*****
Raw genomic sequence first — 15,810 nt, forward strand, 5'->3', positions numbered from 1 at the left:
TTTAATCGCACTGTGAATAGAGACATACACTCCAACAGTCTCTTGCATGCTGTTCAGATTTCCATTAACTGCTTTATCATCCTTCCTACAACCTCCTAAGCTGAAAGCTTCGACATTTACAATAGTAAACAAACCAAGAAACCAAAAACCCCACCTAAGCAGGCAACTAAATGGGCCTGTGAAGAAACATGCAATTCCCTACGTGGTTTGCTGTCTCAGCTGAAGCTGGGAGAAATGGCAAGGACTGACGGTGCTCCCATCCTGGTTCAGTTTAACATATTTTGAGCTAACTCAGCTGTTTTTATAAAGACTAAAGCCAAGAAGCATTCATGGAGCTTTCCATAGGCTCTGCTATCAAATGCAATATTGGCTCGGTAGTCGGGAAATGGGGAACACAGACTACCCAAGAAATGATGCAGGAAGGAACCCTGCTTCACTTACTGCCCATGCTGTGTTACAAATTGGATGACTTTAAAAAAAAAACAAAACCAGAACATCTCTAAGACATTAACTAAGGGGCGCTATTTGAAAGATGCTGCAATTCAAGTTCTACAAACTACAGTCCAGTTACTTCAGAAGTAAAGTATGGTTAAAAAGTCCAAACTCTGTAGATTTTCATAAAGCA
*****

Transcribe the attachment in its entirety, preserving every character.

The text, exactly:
Raw genomic sequence first — 15,810 nt, forward strand, 5'->3', positions numbered from 1 at the left:
TTTAATCGCACTGTGAATAGAGACATACACTCCAACAGTCTCTTGCATGCTGTTCAGATTTCCATTAACTGCTTTATCATCCTTCCTACAACCTCCTAAGCTGAAAGCTTCGACATTTACAATAGTAAACAAACCAAGAAACCAAAAACCCCACCTAAGCAGGCAACTAAATGGGCCTGTGAAGAAACATGCAATTCCCTACGTGGTTTGCTGTCTCAGCTGAAGCTGGGAGAAATGGCAAGGACTGACGGTGCTCCCATCCTGGTTCAGTTTAACATATTTTGAGCTAACTCAGCTGTTTTTATAAAGACTAAAGCCAAGAAGCATTCATGGAGCTTTCCATAGGCTCTGCTATCAAATGCAATATTGGCTCGGTAGTCGGGAAATGGGGAACACAGACTACCCAAGAAATGATGCAGGAAGGAACCCTGCTTCACTTACTGCCCATGCTGTGTTACAAATTGGATGACTTTAAAAAAAAAACAAAACCAGAACATCTCTAAGACATTAACTAAGGGGCGCTATTTGAAAGATGCTGCAATTCAAGTTCTACAAACTACAGTCCAGTTACTTCAGAAGTAAAGTATGGTTAAAAAGTCCAAACTCTGTAGATTTTCATAAAGCA